Three great recipes for sourdough bread from three neighbouring countries, not that all-rye sourdough bread as I usually make. However I was using my rye sourdough culture and – of course – added rye flour. Let’s start with a German recipe resulting in two quite impressive loaves:
A year ago – Winter Light and Lemon Cake
Two years ago – Winter’s Here. Time for Spicy Rye Bread
Three years ago – Flammekueche
Heidebrot or Heath Bread adapted from www.hefe-und-mehr.de will make two perfectly shaped loaves even without extra yeast just swimmingly! Visit the website to get the original recipe. Attention: the recipe requires an overnight rest in the fridge (you will need both time AND space in the fridge =)
These are my changes: I refreshed my starter with rye flour instead of regular flour as well as added more rye flour and rye bran to the dough. As I didn’t have buckwheat flour (and was too lazy to make sort of buckwheat meal from grinding the groats), I substituted it with… more rye flour : ) I skipped the addition of fresh yeast as my sourdough was feeling just alright when I refreshed it with such an amount of rye flour.
Result: Two crusty loaves in perfect shape! Add yeast if you’re not so confident in your sourdough culture and also do not skip the buckwheat flour which will certainly add even more flavour!
The slash on the crust ‘opened’ in a wonderful way on both loaves:
It seems I’ve made photos of this bread from all the angles:
The crumb is moist but airy:
And just imagine the aroma of the freshly baked bread, sourish and rich!
And now let’s try a recipe from Germany’s neighbour, Poland. Although not that artisan-like looking, this bread beats the first recipe by its flavour. I guess the addition of kefir just decided everything!
Polish Bread With Kefir And Flaxseeds adapted from healthy-craving.blogspot.com will make a very tasty, meaty, moist and salty bread. For the entire recipe visit the blog. Attention: this recipe requires time!
My changes: Again I added rye flour and omitted the yeast. I didn’t scatter flax seeds over the top, just slashed it. That’s it!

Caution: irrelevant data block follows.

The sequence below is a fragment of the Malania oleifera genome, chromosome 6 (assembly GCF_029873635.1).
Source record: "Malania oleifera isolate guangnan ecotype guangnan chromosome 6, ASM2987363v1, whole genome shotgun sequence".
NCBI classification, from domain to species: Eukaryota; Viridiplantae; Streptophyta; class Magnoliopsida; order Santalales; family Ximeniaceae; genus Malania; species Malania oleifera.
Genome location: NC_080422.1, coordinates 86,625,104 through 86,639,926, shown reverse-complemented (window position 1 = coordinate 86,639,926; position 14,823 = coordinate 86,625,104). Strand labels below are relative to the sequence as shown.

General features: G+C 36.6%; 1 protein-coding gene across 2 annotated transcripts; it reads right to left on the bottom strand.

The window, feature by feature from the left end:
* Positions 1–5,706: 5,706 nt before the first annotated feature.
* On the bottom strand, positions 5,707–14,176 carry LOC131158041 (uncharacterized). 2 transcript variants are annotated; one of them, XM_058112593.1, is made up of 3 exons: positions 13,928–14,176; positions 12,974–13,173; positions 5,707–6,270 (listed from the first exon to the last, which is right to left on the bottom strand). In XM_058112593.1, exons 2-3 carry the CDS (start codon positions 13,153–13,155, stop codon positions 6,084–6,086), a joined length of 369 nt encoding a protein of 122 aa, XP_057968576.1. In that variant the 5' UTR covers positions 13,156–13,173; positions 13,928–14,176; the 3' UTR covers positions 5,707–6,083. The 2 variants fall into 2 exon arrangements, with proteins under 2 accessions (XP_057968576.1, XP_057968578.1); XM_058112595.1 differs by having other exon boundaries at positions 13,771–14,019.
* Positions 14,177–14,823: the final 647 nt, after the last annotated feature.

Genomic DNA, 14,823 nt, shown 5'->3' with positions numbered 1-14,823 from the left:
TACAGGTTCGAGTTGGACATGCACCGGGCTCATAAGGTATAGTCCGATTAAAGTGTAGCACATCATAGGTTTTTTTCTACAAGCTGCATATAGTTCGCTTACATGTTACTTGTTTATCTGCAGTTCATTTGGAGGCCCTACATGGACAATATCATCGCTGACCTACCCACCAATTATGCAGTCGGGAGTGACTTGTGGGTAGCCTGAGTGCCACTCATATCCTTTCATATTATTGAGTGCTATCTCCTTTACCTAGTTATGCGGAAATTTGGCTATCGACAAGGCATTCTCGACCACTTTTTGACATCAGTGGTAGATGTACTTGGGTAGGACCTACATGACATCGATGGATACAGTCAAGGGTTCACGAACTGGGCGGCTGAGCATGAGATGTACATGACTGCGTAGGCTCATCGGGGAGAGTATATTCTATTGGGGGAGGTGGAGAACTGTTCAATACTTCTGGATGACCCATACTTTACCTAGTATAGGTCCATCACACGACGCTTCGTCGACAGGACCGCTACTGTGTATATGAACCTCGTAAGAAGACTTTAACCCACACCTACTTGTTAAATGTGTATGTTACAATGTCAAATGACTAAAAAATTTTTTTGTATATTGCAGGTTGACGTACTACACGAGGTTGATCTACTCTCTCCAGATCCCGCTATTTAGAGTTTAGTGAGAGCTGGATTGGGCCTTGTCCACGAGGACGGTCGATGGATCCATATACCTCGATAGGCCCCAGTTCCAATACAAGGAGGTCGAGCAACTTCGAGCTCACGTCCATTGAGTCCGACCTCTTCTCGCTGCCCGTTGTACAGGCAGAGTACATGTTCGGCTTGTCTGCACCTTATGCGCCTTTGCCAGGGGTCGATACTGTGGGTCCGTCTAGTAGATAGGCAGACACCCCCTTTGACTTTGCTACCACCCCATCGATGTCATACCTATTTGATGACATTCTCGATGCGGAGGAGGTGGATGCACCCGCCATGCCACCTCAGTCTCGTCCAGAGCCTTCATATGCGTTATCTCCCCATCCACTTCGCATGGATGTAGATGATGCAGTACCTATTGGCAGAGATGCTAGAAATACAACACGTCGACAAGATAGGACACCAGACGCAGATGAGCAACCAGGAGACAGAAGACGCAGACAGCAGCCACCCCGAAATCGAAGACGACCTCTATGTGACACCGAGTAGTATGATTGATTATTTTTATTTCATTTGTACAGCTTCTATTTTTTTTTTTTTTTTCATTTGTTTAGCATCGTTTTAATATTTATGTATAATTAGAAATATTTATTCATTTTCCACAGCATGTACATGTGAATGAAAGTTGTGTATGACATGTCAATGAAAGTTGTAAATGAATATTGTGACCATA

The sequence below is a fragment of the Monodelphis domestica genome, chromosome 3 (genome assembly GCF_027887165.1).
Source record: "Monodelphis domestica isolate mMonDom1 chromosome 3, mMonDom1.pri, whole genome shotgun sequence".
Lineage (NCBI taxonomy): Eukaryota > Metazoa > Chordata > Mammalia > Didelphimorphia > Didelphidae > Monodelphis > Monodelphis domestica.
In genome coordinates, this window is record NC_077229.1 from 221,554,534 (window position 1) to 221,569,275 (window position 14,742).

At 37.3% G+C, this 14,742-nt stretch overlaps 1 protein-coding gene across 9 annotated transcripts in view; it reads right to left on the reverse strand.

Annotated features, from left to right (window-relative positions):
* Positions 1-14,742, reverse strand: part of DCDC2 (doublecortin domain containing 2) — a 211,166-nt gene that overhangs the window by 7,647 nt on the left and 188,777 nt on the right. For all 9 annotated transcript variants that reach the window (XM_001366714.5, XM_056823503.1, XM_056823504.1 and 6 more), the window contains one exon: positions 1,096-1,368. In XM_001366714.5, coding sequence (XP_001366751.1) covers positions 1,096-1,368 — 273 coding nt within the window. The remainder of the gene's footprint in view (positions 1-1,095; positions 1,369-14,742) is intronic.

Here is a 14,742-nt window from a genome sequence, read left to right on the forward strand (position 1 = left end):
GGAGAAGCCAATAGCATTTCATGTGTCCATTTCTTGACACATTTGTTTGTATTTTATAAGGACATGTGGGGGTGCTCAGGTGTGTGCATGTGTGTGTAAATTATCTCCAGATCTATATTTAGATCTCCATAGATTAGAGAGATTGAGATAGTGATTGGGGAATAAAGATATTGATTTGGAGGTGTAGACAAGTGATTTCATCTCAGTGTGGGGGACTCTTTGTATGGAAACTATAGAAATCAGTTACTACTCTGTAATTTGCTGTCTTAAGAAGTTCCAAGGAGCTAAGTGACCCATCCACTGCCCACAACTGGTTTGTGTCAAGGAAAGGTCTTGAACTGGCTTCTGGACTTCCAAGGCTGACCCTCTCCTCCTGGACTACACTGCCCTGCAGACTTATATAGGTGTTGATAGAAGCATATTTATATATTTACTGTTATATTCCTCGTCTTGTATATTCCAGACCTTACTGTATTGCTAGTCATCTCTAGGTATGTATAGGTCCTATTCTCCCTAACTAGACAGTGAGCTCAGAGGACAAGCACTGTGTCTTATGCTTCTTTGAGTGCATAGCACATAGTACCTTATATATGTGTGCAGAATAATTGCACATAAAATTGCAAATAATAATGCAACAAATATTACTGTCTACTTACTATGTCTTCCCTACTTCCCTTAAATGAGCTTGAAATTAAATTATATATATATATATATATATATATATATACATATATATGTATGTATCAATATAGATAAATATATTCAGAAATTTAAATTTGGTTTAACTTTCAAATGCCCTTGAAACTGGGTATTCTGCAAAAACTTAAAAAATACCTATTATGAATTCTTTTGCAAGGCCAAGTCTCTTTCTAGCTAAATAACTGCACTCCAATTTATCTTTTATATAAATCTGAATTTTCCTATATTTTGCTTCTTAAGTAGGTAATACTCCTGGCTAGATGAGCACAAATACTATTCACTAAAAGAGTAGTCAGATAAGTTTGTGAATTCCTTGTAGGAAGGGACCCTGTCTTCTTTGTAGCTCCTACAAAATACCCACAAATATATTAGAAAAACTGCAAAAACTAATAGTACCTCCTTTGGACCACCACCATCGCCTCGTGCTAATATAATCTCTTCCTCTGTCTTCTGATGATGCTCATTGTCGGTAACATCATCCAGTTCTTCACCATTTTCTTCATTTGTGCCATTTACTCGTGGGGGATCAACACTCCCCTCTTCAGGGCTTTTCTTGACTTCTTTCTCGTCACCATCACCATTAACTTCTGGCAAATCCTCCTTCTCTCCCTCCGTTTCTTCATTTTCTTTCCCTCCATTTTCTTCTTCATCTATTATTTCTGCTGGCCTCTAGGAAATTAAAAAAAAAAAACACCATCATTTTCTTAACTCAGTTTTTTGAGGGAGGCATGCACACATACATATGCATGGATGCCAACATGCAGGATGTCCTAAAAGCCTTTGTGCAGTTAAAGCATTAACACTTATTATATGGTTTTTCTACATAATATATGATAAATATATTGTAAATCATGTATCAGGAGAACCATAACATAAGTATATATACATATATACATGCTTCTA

My bread took extra 20 minutes to get ready: I took it out of the pan and flipped it over (glass pan sometimes makes a moist bottom). The top became a bit too dark but it didn’t hinder the taste.
The crumb: super-moist, dense and chewy!
Result: With all the good there is from the chewy flax seeds! And wonderful with cheese for breakfast too! : ) Just be careful with the top crust!
I think you can even see it on this photo that the slices are really… meaty!
Next stop – France. Let’s add some herbs too or rather rosemary, the French herb par exellence! You will not only get the taste of it with every other bite but will also enjoy the flavour while the bread is in the oven. I took photos of this loaf already after it spent some time in the freezer.
Pain au Romarin or Bread with Rosemary adapted from www.karenskitchenstories.com will make an aromatic breakfast bread. Go to the link to read the entire recipe. Attention: this recipe requires time!
My changes: I refreshed the starter with regular and rye flour and left it for less than 8 hours. As for the final dough, I used less water but did not add any rye flour this time. I used just a little bit of rosemary as sometimes too much of it brings some bitter taste.
I cut the rising time a bit as I was running out of time. As I don’t have a Dutch oven, I used a round glass pan plus an iron cast pan covered with foil.
The crumb: on the dry side, airy.
Result: In contrast to the first two recipes, this is a ‘white’ bread with less sourdough flavour of the three. However, it has this zesty taste from the rosemary that gets between your teeth from time to time. Make it your breakfast bread!
No matter which recipe you choose, you will no doubt enjoy it. A thick slice of flavour-laden bread with cheese or just plain as it is might be the best delicacy that there can be!
More recipes coming!